[3] Phishing is a type of email scam wherein the victim receives an email from someone who is pretending to be another person or entity, believes that the email is legitimate, and typically sends assets or information to the scammer based upon that mistaken belief. A well-known phishing scam is the “Nigerian Prince” scam. Spear phishing is a more targeted version of phishing. In a spear-phishing email, the scammer pretends to be a friend, family member, or co-worker. Because the email appears to be from someone the recipient knows, the recipient is often less vigilant in evaluating the legitimacy of the email. 

[4] Turner Construction Data Breach Notification Letter, State of California Department of Justice, Office of the Attorney General (last accessed 12/14/16) (available at

[5] Data Breaches, Cyber Security, and the Construction Industry, (May 2, 2016) (available at

[6] Data Breaches, Cyber Security, and the Construction Industry, (May 2, 2016) (available at

[7] Marla Kanemitsu & Erin Webb, Reviewing Emerging Insurance Protection for Cyber Risks, Security Magazine (Apr. 1, 2014) (available at



By Sam Lumpkin

The US District Court for the Western District of North Carolina recently held that even text messages are subject to the duty to preserve electronically stored information (ESI). In Shaffer v. Gaither, the plaintiff asserted claims against her former boss – a US District Attorney – for constructive dismissal based on sexual harassment and creation of a hostile work environment. The plaintiff also added a claim of defamation, based on an allegation that the former boss had falsely spread rumors plaintiff was fired for having a sexual relationship with a married member of the defense bar. Although the plaintiff admitted that the relationship existed, the defamation claim was based on what plaintiff argued was a false reason for her termination.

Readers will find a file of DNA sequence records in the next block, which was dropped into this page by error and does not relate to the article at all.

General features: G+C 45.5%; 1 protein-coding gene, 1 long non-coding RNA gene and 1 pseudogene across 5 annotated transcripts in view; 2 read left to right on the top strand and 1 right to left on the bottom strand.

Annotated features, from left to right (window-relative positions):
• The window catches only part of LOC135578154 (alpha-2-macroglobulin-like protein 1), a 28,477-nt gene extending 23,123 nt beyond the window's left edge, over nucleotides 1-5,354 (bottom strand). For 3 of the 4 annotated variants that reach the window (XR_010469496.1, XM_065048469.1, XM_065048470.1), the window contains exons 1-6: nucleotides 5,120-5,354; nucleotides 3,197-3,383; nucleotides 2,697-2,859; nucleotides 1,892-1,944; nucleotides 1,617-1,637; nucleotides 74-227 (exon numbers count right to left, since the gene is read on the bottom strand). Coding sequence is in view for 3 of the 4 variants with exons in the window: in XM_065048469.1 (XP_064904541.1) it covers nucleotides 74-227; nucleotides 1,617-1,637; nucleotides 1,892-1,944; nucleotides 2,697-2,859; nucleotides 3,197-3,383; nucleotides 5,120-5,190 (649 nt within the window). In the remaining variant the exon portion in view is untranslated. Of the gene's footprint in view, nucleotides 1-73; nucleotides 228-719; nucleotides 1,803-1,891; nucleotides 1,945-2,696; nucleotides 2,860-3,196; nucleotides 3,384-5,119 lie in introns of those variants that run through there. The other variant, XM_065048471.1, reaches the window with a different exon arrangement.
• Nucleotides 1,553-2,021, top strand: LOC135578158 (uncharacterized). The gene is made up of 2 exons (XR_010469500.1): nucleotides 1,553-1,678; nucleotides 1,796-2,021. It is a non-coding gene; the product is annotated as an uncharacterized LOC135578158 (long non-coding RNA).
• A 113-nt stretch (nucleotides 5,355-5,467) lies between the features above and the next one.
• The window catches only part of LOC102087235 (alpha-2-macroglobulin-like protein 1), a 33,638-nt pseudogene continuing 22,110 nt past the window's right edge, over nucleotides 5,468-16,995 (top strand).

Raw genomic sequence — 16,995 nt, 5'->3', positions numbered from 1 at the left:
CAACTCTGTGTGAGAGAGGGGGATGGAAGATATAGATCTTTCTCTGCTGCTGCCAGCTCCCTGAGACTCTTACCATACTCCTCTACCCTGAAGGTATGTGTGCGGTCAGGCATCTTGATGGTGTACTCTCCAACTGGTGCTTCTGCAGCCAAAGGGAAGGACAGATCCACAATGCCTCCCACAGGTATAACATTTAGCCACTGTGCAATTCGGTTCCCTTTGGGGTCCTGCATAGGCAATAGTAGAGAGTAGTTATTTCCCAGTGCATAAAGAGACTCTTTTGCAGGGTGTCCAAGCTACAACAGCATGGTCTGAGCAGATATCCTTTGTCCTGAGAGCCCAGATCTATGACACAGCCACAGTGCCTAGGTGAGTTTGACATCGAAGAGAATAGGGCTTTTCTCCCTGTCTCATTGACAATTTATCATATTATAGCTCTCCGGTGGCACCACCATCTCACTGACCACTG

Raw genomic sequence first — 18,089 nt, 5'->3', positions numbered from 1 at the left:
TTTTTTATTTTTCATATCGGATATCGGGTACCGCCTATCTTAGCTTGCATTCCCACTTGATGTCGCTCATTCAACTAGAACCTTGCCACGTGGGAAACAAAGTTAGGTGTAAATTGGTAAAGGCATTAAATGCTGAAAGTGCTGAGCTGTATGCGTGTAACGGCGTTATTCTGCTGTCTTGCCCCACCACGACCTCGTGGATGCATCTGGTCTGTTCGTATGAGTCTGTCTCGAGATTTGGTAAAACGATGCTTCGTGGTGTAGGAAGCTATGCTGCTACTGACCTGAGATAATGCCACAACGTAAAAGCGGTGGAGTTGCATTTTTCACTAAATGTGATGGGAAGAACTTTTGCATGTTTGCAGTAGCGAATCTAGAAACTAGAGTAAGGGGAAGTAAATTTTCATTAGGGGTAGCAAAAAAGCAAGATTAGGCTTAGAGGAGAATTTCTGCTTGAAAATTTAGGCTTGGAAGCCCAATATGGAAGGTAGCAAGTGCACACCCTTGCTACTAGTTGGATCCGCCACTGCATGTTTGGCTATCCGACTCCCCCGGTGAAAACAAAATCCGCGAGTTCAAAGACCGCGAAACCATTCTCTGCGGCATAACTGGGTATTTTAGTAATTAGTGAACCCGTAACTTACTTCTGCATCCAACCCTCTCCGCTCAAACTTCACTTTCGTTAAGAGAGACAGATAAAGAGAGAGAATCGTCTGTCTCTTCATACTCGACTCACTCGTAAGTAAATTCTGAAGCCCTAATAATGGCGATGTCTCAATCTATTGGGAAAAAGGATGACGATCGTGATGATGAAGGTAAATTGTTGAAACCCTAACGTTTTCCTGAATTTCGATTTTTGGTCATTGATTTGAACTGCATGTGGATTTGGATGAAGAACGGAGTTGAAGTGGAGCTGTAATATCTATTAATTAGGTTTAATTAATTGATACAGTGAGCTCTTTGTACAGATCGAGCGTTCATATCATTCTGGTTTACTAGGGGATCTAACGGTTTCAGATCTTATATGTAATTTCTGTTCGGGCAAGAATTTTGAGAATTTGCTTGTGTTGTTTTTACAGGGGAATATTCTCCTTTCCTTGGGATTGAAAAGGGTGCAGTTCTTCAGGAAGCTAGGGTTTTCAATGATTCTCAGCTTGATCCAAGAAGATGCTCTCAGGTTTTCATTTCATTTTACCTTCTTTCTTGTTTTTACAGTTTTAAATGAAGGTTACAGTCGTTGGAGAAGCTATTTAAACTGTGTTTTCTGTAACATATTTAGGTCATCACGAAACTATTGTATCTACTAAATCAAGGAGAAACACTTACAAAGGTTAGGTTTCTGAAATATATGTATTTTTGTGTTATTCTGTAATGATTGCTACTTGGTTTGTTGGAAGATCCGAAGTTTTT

The defendant contended that plaintiff had sent her paramour text messages about the termination in which she admitted that she was fired because of the relationship. However, the text messages were lost when plaintiff purportedly dropped her cell phone in a bathroom. The court therefore had to address whether, in light of the claims pending at the time the text messages were lost, the plaintiff had failed to preserve relevant ESI.

Under the recent amendments to Federal Rule of Civil Procedure 37(e), the duty to preserve ESI arises when litigation is “reasonably anticipated,” and the loss of ESI is sanctionable if reasonable steps to preserve the ESI are not taken and the information cannot be restored or replaced through additional discovery. Dismissal is not an automatic remedy for spoliation, and some remedies are only available when the spoliating party acted with intent to deprive the opposing party of evidence.

The court in Shaffer found that before the messages were destroyed, plaintiff had threatened litigation and her attorney had discussed the messages with the defendant’s attorney. The messages were therefore clearly relevant to the defamation claim, and both plaintiff and her attorney knew they had a duty to preserve the messages at least five months before the messages were destroyed. The court did not immediately find that the destruction of the plaintiff’s phone was intentional, and because similar evidence might be available through the testimony of various parties who had viewed the texts before they were destroyed, the court did not order dismissal of the defamation claim.